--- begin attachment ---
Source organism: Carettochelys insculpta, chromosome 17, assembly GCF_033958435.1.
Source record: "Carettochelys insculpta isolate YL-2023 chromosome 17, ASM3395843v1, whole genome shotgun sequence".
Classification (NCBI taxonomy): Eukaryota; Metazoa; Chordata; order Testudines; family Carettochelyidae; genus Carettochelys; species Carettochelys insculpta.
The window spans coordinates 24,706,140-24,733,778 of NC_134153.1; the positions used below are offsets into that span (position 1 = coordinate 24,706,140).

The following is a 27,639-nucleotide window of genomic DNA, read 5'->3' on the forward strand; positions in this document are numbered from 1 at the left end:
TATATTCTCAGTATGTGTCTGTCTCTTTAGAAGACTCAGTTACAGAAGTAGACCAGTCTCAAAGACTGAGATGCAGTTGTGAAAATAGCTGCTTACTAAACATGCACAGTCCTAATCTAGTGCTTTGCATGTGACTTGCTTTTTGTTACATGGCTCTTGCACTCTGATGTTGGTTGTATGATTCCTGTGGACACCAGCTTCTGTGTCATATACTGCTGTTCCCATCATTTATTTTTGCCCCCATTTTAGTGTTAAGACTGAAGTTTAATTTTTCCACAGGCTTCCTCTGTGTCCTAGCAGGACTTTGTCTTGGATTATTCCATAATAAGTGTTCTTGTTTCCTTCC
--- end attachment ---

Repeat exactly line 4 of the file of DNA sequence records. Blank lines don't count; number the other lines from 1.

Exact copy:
The window spans coordinates 24,706,140-24,733,778 of NC_134153.1; the positions used below are offsets into that span (position 1 = coordinate 24,706,140).